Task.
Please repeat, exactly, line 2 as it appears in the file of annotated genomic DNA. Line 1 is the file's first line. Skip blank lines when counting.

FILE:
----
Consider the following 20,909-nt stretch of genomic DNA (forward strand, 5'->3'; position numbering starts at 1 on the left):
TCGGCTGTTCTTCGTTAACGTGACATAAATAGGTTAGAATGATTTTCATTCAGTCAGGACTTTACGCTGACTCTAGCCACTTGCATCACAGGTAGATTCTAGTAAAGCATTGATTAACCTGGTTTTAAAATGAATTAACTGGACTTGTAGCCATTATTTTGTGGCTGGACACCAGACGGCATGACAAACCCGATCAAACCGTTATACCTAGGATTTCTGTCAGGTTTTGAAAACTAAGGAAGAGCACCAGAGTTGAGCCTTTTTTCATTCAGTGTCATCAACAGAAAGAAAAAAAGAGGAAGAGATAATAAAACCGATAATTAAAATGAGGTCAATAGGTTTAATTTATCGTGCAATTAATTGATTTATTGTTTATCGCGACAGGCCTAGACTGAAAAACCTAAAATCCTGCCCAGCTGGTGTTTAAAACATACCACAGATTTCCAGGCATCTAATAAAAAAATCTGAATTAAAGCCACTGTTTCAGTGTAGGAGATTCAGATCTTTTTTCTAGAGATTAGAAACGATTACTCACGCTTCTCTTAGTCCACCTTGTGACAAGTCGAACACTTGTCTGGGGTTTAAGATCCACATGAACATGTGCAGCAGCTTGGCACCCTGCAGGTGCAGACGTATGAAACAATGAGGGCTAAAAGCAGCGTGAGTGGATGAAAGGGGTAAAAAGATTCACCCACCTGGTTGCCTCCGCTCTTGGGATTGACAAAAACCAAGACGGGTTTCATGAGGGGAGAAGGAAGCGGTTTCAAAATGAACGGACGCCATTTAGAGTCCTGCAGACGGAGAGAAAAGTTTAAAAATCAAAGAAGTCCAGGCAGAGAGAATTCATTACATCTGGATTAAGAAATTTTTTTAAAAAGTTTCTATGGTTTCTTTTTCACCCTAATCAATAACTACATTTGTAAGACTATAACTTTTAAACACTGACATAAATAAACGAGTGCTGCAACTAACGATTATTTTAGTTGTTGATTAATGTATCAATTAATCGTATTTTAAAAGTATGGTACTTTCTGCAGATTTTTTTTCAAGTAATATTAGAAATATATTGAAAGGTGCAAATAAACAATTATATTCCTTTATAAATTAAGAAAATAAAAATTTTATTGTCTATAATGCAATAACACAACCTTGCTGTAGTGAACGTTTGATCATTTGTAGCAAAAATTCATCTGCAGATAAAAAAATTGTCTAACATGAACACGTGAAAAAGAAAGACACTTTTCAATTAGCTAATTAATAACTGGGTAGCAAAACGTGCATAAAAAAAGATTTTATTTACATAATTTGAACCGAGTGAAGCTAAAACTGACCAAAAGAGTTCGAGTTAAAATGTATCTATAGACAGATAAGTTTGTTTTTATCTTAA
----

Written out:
TCGGCTGTTCTTCGTTAACGTGACATAAATAGGTTAGAATGATTTTCATTCAGTCAGGACTTTACGCTGACTCTAGCCACTTGCATCACAGGTAGATTCTAGTAAAGCATTGATTAACCTGGTTTTAAAATGAATTAACTGGACTTGTAGCCATTATTTTGTGGCTGGACACCAGACGGCATGACAAACCCGATCAAACCGTTATACCTAGGATTTCTGTCAGGTTTTGAAAACTAAGGAAGAGCACCAGAGTTGAGCCTTTTTTCATTCAGTGTCATCAACAGAAAGAAAAAAAGAGGAAGAGATAATAAAACCGATAATTAAAATGAGGTCAATAGGTTTAATTTATCGTGCAATTAATTGATTTATTGTTTATCGCGACAGGCCTAGACTGAAAAACCTAAAATCCTGCCCAGCTGGTGTTTAAAACATACCACAGATTTCCAGGCATCTAATAAAAAAATCTGAATTAAAGCCACTGTTTCAGTGTAGGAGATTCAGATCTTTTTTCTAGAGATTAGAAACGATTACTCACGCTTCTCTTAGTCCACCTTGTGACAAGTCGAACACTTGTCTGGGGTTTAAGATCCACATGAACATGTGCAGCAGCTTGGCACCCTGCAGGTGCAGACGTATGAAACAATGAGGGCTAAAAGCAGCGTGAGTGGATGAAAGGGGTAAAAAGATTCACCCACCTGGTTGCCTCCGCTCTTGGGATTGACAAAAACCAAGACGGGTTTCATGAGGGGAGAAGGAAGCGGTTTCAAAATGAACGGACGCCATTTAGAGTCCTGCAGACGGAGAGAAAAGTTTAAAAATCAAAGAAGTCCAGGCAGAGAGAATTCATTACATCTGGATTAAGAAATTTTTTTAAAAAGTTTCTATGGTTTCTTTTTCACCCTAATCAATAACTACATTTGTAAGACTATAACTTTTAAACACTGACATAAATAAACGAGTGCTGCAACTAACGATTATTTTAGTTGTTGATTAATGTATCAATTAATCGTATTTTAAAAGTATGGTACTTTCTGCAGATTTTTTTTCAAGTAATATTAGAAATATATTGAAAGGTGCAAATAAACAATTATATTCCTTTATAAATTAAGAAAATAAAAATTTTATTGTCTATAATGCAATAACACAACCTTGCTGTAGTGAACGTTTGATCATTTGTAGCAAAAATTCATCTGCAGATAAAAAAATTGTCTAACATGAACACGTGAAAAAGAAAGACACTTTTCAATTAGCTAATTAATAACTGGGTAGCAAAACGTGCATAAAAAAAGATTTTATTTACATAATTTGAACCGAGTGAAGCTAAAACTGACCAAAAGAGTTCGAGTTAAAATGTATCTATAGACAGATAAGTTTGTTTTTATCTTAA